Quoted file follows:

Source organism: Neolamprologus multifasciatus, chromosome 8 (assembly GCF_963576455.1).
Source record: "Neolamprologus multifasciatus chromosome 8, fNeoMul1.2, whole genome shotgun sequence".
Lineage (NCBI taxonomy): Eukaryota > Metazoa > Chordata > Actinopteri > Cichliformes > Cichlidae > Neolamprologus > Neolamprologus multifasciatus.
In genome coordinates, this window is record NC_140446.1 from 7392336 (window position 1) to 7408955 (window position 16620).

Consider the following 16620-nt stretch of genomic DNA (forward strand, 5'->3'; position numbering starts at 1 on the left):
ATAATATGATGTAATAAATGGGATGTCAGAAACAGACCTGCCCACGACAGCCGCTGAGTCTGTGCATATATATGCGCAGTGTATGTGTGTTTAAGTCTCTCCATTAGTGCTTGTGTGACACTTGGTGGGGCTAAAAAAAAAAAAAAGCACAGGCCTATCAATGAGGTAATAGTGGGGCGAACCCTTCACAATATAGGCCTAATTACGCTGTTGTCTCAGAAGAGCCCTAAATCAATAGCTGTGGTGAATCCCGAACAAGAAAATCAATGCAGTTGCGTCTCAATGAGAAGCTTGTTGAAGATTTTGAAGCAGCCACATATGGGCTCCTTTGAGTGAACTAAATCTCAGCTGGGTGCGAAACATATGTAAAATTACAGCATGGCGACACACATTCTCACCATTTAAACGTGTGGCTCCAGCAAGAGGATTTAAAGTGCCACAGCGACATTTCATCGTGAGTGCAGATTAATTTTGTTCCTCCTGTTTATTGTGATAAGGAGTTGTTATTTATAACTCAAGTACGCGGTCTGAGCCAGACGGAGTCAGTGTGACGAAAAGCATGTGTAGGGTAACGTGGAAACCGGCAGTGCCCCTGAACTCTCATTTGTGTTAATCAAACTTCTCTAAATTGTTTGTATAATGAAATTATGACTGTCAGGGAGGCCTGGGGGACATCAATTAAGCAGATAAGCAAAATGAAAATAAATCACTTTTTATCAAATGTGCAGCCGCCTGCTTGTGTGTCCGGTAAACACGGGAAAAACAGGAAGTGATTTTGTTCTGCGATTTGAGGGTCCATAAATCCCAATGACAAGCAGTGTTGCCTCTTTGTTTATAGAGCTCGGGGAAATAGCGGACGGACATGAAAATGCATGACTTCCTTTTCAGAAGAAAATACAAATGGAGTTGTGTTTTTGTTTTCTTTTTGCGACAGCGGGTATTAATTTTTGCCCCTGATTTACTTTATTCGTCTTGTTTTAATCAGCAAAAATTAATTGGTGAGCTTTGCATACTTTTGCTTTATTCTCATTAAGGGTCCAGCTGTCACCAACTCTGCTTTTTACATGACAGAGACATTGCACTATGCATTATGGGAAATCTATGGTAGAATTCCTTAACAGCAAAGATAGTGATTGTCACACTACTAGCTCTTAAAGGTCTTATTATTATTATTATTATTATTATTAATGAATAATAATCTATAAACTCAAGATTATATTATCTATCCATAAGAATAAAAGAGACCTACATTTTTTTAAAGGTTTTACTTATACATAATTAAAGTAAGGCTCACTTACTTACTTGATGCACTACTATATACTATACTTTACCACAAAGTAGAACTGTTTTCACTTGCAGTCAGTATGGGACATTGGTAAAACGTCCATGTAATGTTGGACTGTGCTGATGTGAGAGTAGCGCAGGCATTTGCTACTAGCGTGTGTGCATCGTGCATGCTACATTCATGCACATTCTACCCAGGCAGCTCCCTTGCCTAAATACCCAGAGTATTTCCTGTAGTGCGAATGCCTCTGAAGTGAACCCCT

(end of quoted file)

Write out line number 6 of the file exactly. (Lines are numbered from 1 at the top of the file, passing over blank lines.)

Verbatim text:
ATAATATGATGTAATAAATGGGATGTCAGAAACAGACCTGCCCACGACAGCCGCTGAGTCTGTGCATATATATGCGCAGTGTATGTGTGTTTAAGTCTCTCCATTAGTGCTTGTGTGACACTTGGTGGGGCTAAAAAAAAAAAAAAGCACAGGCCTATCAATGAGGTAATAGTGGGGCGAACCCTTCACAATATAGGCCTAATTACGCTGTTGTCTCAGAAGAGCCCTAAATCAATAGCTGTGGTGAATCCCGAACAAGAAAATCAATGCAGTTGCGTCTCAATGAGAAGCTTGTTGAAGATTTTGAAGCAGCCACATATGGGCTCCTTTGAGTGAACTAAATCTCAGCTGGGTGCGAAACATATGTAAAATTACAGCATGGCGACACACATTCTCACCATTTAAACGTGTGGCTCCAGCAAGAGGATTTAAAGTGCCACAGCGACATTTCATCGTGAGTGCAGATTAATTTTGTTCCTCCTGTTTATTGTGATAAGGAGTTGTTATTTATAACTCAAGTACGCGGTCTGAGCCAGACGGAGTCAGTGTGACGAAAAGCATGTGTAGGGTAACGTGGAAACCGGCAGTGCCCCTGAACTCTCATTTGTGTTAATCAAACTTCTCTAAATTGTTTGTATAATGAAATTATGACTGTCAGGGAGGCCTGGGGGACATCAATTAAGCAGATAAGCAAAATGAAAATAAATCACTTTTTATCAAATGTGCAGCCGCCTGCTTGTGTGTCCGGTAAACACGGGAAAAACAGGAAGTGATTTTGTTCTGCGATTTGAGGGTCCATAAATCCCAATGACAAGCAGTGTTGCCTCTTTGTTTATAGAGCTCGGGGAAATAGCGGACGGACATGAAAATGCATGACTTCCTTTTCAGAAGAAAATACAAATGGAGTTGTGTTTTTGTTTTCTTTTTGCGACAGCGGGTATTAATTTTTGCCCCTGATTTACTTTATTCGTCTTGTTTTAATCAGCAAAAATTAATTGGTGAGCTTTGCATACTTTTGCTTTATTCTCATTAAGGGTCCAGCTGTCACCAACTCTGCTTTTTACATGACAGAGACATTGCACTATGCATTATGGGAAATCTATGGTAGAATTCCTTAACAGCAAAGATAGTGATTGTCACACTACTAGCTCTTAAAGGTCTTATTATTATTATTATTATTATTATTAATGAATAATAATCTATAAACTCAAGATTATATTATCTATCCATAAGAATAAAAGAGACCTACATTTTTTTAAAGGTTTTACTTATACATAATTAAAGTAAGGCTCACTTACTTACTTGATGCACTACTATATACTATACTTTACCACAAAGTAGAACTGTTTTCACTTGCAGTCAGTATGGGACATTGGTAAAACGTCCATGTAATGTTGGACTGTGCTGATGTGAGAGTAGCGCAGGCATTTGCTACTAGCGTGTGTGCATCGTGCATGCTACATTCATGCACATTCTACCCAGGCAGCTCCCTTGCCTAAATACCCAGAGTATTTCCTGTAGTGCGAATGCCTCTGAAGTGAACCCCT